• Utilize Emory’s VPN Service – If you plan on accessing Emory resources while traveling be sure to use Emory’s VPN to ensure that information sent to and from Emory is secure. Visit for more information.

Searches of Electronic Devices by U.S. Customs and Border Protection (CBP)

Since late 2016 CBP has been subjecting some international travelers (mostly non-US citizens) to searches of electronic devices as the person attempts to enter the United States at a port of entry. CBP may demand that individuals turn over devices to be inspected or copied. The Department of Homeland Security has also discussed implementing a proposal that would require some individuals to turn over usernames and passwords to their social media and other accounts. Emory understands that employees may be subject to such searches and may have no choice but to comply in order to enter the country.

If you are concerned about being subjected to this kind of search, Emory provides the following guidance:

1. Both U.S. citizens and non-citizens may be subject to search by CBP. Each individual should determine whether to consent to a search, but refusal to consent could result in a denial to enter into the United States, or temporary detention.

2. Travel with the minimum amount of data that you need stored on your laptop or smart phone. You may also choose to store your data in Emory Box and access it there while you travel. Assume that any information that you travel with is potentially subject to inspection by U.S. and international authorities.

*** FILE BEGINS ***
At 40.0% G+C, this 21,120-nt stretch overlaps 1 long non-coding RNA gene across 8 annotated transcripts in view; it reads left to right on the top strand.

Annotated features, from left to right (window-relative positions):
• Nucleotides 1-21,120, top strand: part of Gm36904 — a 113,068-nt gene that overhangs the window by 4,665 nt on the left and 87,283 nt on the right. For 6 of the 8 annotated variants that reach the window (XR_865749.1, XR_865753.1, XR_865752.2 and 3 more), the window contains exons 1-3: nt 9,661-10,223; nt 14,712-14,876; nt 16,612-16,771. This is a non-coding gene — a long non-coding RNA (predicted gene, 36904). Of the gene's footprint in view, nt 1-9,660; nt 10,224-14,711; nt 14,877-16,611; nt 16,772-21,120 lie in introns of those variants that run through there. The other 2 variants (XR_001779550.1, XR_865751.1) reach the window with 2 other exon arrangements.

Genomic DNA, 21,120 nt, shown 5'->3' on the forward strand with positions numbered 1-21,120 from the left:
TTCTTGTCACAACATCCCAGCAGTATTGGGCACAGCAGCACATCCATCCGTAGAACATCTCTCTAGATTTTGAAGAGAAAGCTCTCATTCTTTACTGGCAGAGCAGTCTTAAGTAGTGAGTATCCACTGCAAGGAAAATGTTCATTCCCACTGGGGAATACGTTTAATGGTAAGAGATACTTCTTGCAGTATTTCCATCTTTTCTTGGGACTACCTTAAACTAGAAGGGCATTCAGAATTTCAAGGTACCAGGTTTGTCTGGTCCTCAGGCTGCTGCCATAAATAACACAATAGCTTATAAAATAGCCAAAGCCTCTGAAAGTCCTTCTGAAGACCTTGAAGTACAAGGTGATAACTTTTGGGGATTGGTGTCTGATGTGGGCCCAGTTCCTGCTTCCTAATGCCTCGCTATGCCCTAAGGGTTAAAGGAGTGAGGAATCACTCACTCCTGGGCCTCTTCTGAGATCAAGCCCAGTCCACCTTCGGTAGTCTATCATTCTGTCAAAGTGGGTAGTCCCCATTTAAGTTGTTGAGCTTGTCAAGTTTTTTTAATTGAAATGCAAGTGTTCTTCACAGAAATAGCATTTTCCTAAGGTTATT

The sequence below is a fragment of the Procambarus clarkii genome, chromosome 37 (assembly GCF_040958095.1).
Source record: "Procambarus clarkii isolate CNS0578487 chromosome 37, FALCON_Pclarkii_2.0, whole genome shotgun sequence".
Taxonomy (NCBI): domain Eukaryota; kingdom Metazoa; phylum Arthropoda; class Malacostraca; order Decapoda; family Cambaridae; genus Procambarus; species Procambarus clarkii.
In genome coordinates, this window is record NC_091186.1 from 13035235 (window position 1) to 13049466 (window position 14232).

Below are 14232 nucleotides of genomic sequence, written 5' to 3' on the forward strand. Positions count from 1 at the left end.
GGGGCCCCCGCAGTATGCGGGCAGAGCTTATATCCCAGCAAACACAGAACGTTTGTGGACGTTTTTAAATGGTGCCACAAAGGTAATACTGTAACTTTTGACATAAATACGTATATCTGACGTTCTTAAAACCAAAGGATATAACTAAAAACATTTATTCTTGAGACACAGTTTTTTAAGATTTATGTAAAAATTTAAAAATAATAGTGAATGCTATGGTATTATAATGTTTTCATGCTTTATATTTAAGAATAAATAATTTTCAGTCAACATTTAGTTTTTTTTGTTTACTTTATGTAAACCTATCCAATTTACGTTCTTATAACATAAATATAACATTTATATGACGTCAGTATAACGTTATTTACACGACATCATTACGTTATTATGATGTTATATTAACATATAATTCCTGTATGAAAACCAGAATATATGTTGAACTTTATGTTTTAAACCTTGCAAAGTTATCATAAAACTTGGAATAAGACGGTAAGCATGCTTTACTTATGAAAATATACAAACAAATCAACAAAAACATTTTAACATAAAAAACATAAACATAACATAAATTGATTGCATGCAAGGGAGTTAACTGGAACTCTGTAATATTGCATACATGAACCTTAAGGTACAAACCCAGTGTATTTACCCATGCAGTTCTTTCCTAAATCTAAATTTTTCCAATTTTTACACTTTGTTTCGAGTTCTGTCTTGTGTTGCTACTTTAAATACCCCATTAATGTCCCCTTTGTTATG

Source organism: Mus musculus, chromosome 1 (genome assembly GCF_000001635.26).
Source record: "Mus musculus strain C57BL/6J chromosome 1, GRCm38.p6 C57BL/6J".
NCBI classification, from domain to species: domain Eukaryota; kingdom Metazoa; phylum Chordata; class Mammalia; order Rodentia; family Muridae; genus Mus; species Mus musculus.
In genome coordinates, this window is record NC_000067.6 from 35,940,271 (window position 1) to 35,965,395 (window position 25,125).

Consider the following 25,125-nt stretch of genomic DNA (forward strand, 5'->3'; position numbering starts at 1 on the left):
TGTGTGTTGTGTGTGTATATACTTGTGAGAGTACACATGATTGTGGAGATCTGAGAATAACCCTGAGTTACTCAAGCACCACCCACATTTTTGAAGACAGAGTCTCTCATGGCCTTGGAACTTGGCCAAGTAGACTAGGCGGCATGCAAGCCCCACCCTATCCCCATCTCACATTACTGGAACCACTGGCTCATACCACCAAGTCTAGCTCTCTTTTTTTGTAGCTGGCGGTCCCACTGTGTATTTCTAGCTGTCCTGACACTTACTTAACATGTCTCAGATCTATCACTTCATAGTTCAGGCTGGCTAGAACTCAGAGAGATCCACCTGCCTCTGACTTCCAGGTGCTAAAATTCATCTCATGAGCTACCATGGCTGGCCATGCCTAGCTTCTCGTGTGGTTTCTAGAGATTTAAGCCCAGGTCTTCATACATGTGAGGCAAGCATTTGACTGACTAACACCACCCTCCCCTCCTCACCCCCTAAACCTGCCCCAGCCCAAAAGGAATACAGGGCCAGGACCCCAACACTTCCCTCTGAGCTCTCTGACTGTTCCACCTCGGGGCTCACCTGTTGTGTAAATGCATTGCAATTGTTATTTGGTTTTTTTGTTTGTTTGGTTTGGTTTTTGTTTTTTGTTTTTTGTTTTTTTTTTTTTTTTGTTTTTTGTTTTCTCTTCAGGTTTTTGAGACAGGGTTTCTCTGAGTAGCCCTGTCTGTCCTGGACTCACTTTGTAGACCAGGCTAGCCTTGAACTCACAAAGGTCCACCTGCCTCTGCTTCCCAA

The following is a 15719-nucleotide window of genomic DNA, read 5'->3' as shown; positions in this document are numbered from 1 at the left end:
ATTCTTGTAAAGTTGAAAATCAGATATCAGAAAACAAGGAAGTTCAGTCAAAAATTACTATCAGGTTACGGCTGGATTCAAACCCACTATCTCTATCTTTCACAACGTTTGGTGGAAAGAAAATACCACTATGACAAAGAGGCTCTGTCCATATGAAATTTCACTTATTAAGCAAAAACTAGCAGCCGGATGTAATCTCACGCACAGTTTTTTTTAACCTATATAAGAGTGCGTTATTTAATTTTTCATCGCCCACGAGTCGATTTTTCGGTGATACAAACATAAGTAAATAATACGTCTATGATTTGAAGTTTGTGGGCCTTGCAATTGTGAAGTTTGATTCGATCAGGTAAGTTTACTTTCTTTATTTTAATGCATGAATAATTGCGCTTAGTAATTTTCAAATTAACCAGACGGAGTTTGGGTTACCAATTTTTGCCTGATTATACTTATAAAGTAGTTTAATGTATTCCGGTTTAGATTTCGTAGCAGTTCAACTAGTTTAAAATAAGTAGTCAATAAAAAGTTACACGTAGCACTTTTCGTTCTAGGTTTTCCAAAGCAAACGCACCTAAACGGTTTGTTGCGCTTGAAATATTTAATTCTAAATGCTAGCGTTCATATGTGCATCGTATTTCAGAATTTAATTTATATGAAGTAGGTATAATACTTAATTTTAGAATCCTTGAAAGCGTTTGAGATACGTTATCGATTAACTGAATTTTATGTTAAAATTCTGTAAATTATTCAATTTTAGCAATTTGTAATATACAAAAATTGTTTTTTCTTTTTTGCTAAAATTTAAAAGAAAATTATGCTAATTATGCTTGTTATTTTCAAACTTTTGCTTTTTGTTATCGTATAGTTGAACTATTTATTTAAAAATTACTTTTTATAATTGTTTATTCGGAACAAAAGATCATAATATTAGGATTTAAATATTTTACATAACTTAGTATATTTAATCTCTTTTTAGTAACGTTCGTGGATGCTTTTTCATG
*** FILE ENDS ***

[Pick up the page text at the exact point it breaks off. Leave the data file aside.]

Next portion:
3. If available in your school or department, you may be able to travel with a temporary device, such as a loaner laptop, and access any data that you need directly from Box.

4. Do not travel with highly sensitive data, such as ePHI, identifiable human subject research, or attorney/client privileged information. Be aware that CBP's own policies may require that "special handling procedures" be followed when dealing with these types of data. See:
While you should never travel with these types of data, if you must, and CBP copies the data, ensure that the agent is aware of sensitive data stored on the device. When you return please notify the Emory Healthcare Privacy Office, or the Office of Compliance.

5. If you are required to disclose any passwords to customs officials, change them as soon as you are able to do so. Prior to traveling, enable two-factor authentication for any of your accounts that it is available. Facebook and Twitter, for example, support two-factor authentication.

Remember that if you use an e-mail client, such as Microsoft Outlook, or the iOS Mail app, your emails will be available for review as well. While traveling you may wish to remove your email account from your laptop/smartphone's email client, and use instead.

Information from CBP on electronic device inspection: